JAMA and Archives Journals. (2005, August 12). High Insulin Levels Increase Inflammatory Markers And Beta-amyloids, May Contribute To Alzheimer's. ScienceDaily. Retrieved October 21, 2014 from www.sciencedaily.com/releases/2005/08/050811105347.htm
JAMA and Archives Journals. "High Insulin Levels Increase Inflammatory Markers And Beta-amyloids, May Contribute To Alzheimer's." ScienceDaily. www.sciencedaily.com/releases/2005/08/050811105347.htm (accessed October 21, 2014).

Share This



More Health & Medicine News

Tuesday, October 21, 2014

Featured Research

from universities, journals, and other organizations


Featured Videos

from AP, Reuters, AFP, and other news services

How Nigeria Beat Its Ebola Outbreak

How Nigeria Beat Its Ebola Outbreak

Newsy (Oct. 20, 2014) The World Health Organization has declared Nigeria free of Ebola. Health experts credit a bit of luck and the government's initial response. Video provided by Newsy
Powered by NewsLook.com
Another Study Suggests Viagra Is Good For The Heart

Another Study Suggests Viagra Is Good For The Heart

Newsy (Oct. 20, 2014) An ingredient in erectile-dysfunction medications such as Viagra could improve heart function. Perhaps not surprising, given Viagra's history. Video provided by Newsy
Powered by NewsLook.com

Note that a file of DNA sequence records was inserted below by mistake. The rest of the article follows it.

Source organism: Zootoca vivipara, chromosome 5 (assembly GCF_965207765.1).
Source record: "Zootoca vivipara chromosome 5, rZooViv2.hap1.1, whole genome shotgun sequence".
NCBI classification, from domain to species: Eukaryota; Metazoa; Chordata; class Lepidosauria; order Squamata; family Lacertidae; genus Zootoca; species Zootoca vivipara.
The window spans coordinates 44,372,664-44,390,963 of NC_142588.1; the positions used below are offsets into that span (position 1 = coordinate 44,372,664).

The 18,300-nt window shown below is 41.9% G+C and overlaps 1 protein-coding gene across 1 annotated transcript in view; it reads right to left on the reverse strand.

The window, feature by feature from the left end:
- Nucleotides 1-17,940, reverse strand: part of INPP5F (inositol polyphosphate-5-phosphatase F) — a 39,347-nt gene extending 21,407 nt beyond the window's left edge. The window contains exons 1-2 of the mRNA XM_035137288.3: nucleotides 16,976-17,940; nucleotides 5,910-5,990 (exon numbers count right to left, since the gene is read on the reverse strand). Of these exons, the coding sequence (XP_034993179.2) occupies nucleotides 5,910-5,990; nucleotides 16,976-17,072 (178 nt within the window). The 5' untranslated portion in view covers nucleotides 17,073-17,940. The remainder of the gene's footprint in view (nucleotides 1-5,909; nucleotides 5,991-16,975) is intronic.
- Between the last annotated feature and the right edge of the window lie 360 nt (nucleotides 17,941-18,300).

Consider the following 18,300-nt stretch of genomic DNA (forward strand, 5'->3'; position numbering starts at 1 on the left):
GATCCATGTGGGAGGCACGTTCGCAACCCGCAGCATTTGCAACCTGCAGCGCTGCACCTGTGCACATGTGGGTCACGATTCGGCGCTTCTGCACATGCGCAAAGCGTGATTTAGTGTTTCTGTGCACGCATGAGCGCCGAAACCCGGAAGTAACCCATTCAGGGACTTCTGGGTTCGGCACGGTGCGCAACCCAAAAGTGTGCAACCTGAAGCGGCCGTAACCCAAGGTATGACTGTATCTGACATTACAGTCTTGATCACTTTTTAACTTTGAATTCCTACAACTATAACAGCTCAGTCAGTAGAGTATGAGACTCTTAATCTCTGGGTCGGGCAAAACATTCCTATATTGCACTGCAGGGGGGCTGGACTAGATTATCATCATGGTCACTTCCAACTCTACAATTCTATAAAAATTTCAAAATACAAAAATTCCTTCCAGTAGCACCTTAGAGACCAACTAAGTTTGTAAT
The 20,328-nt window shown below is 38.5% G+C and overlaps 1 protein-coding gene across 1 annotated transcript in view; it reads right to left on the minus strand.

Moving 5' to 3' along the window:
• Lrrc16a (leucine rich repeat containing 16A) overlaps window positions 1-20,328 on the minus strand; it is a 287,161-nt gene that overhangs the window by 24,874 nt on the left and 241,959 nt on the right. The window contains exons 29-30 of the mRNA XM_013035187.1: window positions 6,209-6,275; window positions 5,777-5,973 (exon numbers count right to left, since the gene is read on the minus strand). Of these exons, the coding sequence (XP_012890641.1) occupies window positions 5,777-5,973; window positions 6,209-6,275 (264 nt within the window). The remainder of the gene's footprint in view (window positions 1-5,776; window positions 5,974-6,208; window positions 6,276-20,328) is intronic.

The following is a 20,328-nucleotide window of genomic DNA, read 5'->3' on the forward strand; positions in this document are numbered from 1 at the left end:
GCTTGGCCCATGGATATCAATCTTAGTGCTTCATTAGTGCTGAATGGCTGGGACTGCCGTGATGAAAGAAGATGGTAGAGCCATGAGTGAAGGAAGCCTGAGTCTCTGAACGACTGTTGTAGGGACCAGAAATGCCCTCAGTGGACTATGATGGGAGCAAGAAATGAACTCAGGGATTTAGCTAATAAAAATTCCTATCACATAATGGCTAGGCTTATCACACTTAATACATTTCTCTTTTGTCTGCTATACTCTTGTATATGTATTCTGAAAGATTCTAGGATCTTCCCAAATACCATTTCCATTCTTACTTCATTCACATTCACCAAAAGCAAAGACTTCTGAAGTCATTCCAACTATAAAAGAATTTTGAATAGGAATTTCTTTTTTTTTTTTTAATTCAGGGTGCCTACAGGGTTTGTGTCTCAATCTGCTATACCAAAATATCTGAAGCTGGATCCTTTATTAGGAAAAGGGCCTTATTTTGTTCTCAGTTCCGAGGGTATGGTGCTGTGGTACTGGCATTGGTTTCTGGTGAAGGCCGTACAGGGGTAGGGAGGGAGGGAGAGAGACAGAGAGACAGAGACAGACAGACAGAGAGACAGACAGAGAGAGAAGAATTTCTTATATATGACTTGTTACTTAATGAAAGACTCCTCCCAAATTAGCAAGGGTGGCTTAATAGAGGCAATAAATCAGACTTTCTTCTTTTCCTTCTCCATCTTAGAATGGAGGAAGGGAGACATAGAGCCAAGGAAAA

Ebola Worries End for Dozens on U.S. Watch Lists

Ebola Worries End for Dozens on U.S. Watch Lists

Reuters - US Online Video (Oct. 20, 2014) Forty-three people who had contact with Thomas Eric Duncan, the first person diagnosed with Ebola in the U.S., were cleared overnight of twice-daily monitoring after 21 days of showing no symptoms. Rough Cut (no reporter narration). Video provided by Reuters
Powered by NewsLook.com
CDC Calls for New Ebola Safety Guidelines

CDC Calls for New Ebola Safety Guidelines

AP (Oct. 20, 2014) Centers for Disease Control and Prevention Director Dr. Tom Frieden laid out new guidelines for health care workers when dealing with the deadly Ebola virus including new precautions when taking off personal protective equipment. (Oct. 20) Video provided by AP
Powered by NewsLook.com

Search ScienceDaily

Number of stories in archives: 140,361

Find with keyword(s):
Enter a keyword or phrase to search ScienceDaily for related topics and research stories.

Save/Print:
Share:

Breaking News:

Strange & Offbeat Stories


Health & Medicine

Mind & Brain

Living & Well

In Other News

... from NewsDaily.com

Science News

Health News

Environment News

Technology News



Save/Print:
Share:

Free Subscriptions


Get the latest science news with ScienceDaily's free email newsletters, updated daily and weekly. Or view hourly updated newsfeeds in your RSS reader:

Get Social & Mobile


Keep up to date with the latest news from ScienceDaily via social networks and mobile apps:

Have Feedback?


Tell us what you think of ScienceDaily -- we welcome both positive and negative comments. Have any problems using the site? Questions?
Mobile: iPhone Android Web
Follow: Facebook Twitter Google+
Subscribe: RSS Feeds Email Newsletters
Latest Headlines Health & Medicine Mind & Brain Space & Time Matter & Energy Computers & Math Plants & Animals Earth & Climate Fossils & Ruins